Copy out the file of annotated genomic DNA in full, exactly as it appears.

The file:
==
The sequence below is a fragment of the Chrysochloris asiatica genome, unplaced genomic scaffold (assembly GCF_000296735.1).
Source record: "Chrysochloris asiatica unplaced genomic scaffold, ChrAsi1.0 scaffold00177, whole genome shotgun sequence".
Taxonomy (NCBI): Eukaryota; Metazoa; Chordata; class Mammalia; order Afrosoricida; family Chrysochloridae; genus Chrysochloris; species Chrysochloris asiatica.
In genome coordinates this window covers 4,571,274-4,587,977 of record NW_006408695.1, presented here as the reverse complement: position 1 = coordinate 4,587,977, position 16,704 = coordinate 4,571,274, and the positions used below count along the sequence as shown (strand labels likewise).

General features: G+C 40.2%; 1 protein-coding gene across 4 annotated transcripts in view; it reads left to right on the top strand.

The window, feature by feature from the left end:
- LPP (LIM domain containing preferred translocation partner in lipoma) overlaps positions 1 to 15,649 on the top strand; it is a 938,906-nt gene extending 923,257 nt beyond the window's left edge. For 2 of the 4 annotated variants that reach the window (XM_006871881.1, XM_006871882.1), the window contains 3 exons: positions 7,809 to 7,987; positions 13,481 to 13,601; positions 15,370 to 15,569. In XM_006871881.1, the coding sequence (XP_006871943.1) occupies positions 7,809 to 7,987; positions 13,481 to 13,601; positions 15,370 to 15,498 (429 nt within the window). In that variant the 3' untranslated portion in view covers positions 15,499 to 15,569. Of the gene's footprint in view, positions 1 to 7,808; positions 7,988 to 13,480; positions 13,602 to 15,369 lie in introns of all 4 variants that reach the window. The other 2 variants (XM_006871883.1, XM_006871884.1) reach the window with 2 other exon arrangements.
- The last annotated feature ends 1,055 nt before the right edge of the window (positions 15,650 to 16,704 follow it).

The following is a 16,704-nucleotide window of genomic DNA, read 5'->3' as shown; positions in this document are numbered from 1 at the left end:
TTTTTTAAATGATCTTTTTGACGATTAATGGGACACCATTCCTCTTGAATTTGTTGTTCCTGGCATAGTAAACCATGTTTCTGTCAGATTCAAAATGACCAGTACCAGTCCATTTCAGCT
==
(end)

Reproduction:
The sequence below is a fragment of the Chrysochloris asiatica genome, unplaced genomic scaffold (assembly GCF_000296735.1).
Source record: "Chrysochloris asiatica unplaced genomic scaffold, ChrAsi1.0 scaffold00177, whole genome shotgun sequence".
Taxonomy (NCBI): Eukaryota; Metazoa; Chordata; class Mammalia; order Afrosoricida; family Chrysochloridae; genus Chrysochloris; species Chrysochloris asiatica.
In genome coordinates this window covers 4,571,274-4,587,977 of record NW_006408695.1, presented here as the reverse complement: position 1 = coordinate 4,587,977, position 16,704 = coordinate 4,571,274, and the positions used below count along the sequence as shown (strand labels likewise).

General features: G+C 40.2%; 1 protein-coding gene across 4 annotated transcripts in view; it reads left to right on the top strand.

The window, feature by feature from the left end:
- LPP (LIM domain containing preferred translocation partner in lipoma) overlaps positions 1 to 15,649 on the top strand; it is a 938,906-nt gene extending 923,257 nt beyond the window's left edge. For 2 of the 4 annotated variants that reach the window (XM_006871881.1, XM_006871882.1), the window contains 3 exons: positions 7,809 to 7,987; positions 13,481 to 13,601; positions 15,370 to 15,569. In XM_006871881.1, the coding sequence (XP_006871943.1) occupies positions 7,809 to 7,987; positions 13,481 to 13,601; positions 15,370 to 15,498 (429 nt within the window). In that variant the 3' untranslated portion in view covers positions 15,499 to 15,569. Of the gene's footprint in view, positions 1 to 7,808; positions 7,988 to 13,480; positions 13,602 to 15,369 lie in introns of all 4 variants that reach the window. The other 2 variants (XM_006871883.1, XM_006871884.1) reach the window with 2 other exon arrangements.
- The last annotated feature ends 1,055 nt before the right edge of the window (positions 15,650 to 16,704 follow it).

The following is a 16,704-nucleotide window of genomic DNA, read 5'->3' as shown; positions in this document are numbered from 1 at the left end:
TTTTTTAAATGATCTTTTTGACGATTAATGGGACACCATTCCTCTTGAATTTGTTGTTCCTGGCATAGTAAACCATGTTTCTGTCAGATTCAAAATGACCAGTACCAGTCCATTTCAGCT